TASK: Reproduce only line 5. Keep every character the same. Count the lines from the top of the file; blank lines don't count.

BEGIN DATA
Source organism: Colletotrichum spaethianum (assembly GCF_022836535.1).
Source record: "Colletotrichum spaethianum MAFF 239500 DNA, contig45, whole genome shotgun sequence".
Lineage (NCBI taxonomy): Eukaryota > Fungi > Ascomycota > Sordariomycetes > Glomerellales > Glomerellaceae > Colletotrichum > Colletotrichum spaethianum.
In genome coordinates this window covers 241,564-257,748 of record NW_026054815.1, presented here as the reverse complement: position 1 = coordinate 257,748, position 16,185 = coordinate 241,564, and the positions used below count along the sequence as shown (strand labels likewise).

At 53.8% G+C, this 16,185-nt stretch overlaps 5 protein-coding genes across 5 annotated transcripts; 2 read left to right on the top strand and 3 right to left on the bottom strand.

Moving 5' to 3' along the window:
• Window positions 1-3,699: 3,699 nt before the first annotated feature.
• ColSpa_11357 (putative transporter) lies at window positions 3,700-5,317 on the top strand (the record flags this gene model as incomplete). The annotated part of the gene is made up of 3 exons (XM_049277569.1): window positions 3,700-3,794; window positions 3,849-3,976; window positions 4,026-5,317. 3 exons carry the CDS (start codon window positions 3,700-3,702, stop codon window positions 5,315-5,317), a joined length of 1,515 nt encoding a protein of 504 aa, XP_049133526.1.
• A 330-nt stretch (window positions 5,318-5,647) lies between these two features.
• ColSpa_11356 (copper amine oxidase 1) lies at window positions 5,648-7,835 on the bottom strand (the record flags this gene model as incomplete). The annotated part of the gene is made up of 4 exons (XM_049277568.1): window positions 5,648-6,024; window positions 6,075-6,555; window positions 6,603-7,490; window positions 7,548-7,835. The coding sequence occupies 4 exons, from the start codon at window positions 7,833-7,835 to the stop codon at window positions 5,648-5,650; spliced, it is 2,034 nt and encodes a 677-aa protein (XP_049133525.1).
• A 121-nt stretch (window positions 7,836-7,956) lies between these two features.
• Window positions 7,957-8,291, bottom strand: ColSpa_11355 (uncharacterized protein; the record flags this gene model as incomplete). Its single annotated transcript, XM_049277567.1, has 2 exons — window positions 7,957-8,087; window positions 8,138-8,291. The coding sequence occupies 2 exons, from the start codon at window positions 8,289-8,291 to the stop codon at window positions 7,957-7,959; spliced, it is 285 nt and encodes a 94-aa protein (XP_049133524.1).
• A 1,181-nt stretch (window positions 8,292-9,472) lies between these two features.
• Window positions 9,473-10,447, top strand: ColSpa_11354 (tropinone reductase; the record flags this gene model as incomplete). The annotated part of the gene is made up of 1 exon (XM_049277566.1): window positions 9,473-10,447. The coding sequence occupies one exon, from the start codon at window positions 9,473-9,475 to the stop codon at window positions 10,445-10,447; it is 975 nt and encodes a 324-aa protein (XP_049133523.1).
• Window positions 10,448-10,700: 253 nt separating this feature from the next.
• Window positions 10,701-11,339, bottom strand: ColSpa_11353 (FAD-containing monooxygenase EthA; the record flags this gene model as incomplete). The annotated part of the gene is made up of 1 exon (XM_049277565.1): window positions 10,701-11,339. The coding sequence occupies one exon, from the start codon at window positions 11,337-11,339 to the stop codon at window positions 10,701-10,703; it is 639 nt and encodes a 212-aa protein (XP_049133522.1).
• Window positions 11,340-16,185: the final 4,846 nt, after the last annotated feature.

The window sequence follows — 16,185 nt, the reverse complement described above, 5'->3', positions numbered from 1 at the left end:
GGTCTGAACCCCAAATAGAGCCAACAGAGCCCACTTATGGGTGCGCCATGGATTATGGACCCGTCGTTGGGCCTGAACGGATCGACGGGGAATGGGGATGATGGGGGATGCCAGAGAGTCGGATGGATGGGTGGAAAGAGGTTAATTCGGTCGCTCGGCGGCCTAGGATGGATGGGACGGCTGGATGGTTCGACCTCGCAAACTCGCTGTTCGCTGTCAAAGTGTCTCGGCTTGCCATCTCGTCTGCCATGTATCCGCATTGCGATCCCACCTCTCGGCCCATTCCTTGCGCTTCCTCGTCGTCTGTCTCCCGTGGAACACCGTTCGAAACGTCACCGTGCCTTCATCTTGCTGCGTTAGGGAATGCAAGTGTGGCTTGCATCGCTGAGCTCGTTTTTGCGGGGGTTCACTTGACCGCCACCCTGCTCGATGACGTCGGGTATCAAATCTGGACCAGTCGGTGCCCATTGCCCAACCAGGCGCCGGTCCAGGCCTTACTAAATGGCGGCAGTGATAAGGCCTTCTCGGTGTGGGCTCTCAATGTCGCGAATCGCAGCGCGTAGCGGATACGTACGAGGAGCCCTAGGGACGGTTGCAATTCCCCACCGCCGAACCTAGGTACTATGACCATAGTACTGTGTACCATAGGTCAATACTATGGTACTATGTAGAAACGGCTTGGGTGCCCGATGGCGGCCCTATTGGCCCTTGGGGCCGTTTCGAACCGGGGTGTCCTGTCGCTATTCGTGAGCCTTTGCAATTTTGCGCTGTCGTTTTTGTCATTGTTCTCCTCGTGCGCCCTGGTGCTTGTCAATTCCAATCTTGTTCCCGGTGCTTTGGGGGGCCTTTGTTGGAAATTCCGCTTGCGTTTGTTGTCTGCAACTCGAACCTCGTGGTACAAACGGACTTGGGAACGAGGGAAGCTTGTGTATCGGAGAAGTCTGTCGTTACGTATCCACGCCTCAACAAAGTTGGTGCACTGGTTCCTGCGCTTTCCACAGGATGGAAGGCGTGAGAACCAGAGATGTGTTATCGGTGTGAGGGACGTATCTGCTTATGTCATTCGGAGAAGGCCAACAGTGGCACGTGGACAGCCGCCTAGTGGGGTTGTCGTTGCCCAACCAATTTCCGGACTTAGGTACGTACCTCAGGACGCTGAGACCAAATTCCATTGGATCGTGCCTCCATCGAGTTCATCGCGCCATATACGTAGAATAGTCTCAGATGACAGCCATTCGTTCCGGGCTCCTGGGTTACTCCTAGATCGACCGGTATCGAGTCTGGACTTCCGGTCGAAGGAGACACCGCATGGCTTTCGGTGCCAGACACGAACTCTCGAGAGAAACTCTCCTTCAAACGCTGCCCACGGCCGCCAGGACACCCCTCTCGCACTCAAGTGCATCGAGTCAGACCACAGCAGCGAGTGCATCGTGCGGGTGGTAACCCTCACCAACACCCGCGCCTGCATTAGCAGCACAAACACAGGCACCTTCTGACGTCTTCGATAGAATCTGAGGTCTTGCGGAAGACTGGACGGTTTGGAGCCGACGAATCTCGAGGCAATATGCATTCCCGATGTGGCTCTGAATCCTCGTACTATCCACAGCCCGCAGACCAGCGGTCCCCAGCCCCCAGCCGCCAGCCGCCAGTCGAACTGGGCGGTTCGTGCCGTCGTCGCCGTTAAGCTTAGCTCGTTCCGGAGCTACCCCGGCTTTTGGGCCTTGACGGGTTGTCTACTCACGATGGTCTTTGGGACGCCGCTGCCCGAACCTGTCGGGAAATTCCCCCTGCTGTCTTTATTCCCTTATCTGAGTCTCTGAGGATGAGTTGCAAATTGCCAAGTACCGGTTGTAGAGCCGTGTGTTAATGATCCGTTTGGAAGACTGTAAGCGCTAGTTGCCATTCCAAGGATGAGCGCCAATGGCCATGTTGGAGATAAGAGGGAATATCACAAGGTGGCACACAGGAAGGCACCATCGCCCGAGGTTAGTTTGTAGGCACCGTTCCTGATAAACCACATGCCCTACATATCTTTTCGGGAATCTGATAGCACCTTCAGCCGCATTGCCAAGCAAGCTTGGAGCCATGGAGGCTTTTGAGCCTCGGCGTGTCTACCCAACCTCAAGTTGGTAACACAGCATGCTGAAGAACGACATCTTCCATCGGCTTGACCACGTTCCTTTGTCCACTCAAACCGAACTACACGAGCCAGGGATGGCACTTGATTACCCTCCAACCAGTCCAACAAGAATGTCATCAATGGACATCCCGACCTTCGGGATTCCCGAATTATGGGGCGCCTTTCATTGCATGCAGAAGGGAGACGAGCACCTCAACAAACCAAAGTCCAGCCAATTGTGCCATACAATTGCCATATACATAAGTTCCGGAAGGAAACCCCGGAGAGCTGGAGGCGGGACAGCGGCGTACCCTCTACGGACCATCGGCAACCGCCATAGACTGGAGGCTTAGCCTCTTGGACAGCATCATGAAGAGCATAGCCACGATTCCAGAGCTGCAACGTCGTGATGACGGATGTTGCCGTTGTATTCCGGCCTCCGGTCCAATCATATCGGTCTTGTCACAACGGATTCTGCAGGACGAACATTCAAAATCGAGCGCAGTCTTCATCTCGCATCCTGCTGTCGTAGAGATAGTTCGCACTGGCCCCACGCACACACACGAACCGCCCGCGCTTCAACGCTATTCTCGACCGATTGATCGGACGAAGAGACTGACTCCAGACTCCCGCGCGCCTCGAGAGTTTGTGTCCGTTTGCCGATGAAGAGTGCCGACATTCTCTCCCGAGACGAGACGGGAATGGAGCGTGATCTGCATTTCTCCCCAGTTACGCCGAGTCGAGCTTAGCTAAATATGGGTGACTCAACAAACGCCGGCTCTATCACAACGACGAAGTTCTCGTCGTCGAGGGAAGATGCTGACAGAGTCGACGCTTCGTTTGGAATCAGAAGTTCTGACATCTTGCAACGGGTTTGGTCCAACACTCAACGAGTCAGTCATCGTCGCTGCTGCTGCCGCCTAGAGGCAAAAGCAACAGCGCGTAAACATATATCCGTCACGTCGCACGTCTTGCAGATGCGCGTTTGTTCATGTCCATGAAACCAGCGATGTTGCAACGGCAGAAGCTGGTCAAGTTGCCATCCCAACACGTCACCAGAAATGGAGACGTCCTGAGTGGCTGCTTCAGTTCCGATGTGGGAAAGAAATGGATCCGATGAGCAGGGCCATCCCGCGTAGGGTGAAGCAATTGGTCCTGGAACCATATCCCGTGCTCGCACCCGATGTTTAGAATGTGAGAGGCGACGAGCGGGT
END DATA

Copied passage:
At 53.8% G+C, this 16,185-nt stretch overlaps 5 protein-coding genes across 5 annotated transcripts; 2 read left to right on the top strand and 3 right to left on the bottom strand.